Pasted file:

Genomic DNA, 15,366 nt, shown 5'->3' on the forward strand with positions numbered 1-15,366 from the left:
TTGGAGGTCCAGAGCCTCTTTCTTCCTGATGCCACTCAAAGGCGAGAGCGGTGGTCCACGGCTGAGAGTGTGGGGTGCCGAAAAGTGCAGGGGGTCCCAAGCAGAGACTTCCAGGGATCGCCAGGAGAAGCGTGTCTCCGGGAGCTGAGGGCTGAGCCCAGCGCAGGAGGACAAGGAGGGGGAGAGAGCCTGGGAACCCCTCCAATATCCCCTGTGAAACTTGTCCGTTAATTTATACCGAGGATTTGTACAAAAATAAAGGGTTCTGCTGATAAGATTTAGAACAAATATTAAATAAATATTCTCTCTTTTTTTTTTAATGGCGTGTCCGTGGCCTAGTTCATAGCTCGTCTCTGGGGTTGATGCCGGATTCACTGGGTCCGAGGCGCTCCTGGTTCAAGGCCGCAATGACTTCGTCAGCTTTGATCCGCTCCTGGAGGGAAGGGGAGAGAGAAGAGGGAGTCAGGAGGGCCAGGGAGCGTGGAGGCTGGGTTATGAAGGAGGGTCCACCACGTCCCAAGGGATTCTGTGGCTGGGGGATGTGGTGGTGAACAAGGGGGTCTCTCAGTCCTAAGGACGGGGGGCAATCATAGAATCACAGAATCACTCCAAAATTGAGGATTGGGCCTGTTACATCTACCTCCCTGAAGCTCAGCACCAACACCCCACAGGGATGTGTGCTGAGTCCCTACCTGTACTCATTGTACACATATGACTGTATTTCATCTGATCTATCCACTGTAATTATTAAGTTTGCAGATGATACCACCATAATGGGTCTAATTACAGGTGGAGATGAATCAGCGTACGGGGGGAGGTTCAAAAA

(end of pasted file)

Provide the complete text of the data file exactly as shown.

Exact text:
Genomic DNA, 15,366 nt, shown 5'->3' on the forward strand with positions numbered 1-15,366 from the left:
TTGGAGGTCCAGAGCCTCTTTCTTCCTGATGCCACTCAAAGGCGAGAGCGGTGGTCCACGGCTGAGAGTGTGGGGTGCCGAAAAGTGCAGGGGGTCCCAAGCAGAGACTTCCAGGGATCGCCAGGAGAAGCGTGTCTCCGGGAGCTGAGGGCTGAGCCCAGCGCAGGAGGACAAGGAGGGGGAGAGAGCCTGGGAACCCCTCCAATATCCCCTGTGAAACTTGTCCGTTAATTTATACCGAGGATTTGTACAAAAATAAAGGGTTCTGCTGATAAGATTTAGAACAAATATTAAATAAATATTCTCTCTTTTTTTTTTAATGGCGTGTCCGTGGCCTAGTTCATAGCTCGTCTCTGGGGTTGATGCCGGATTCACTGGGTCCGAGGCGCTCCTGGTTCAAGGCCGCAATGACTTCGTCAGCTTTGATCCGCTCCTGGAGGGAAGGGGAGAGAGAAGAGGGAGTCAGGAGGGCCAGGGAGCGTGGAGGCTGGGTTATGAAGGAGGGTCCACCACGTCCCAAGGGATTCTGTGGCTGGGGGATGTGGTGGTGAACAAGGGGGTCTCTCAGTCCTAAGGACGGGGGGCAATCATAGAATCACAGAATCACTCCAAAATTGAGGATTGGGCCTGTTACATCTACCTCCCTGAAGCTCAGCACCAACACCCCACAGGGATGTGTGCTGAGTCCCTACCTGTACTCATTGTACACATATGACTGTATTTCATCTGATCTATCCACTGTAATTATTAAGTTTGCAGATGATACCACCATAATGGGTCTAATTACAGGTGGAGATGAATCAGCGTACGGGGGGAGGTTCAAAAA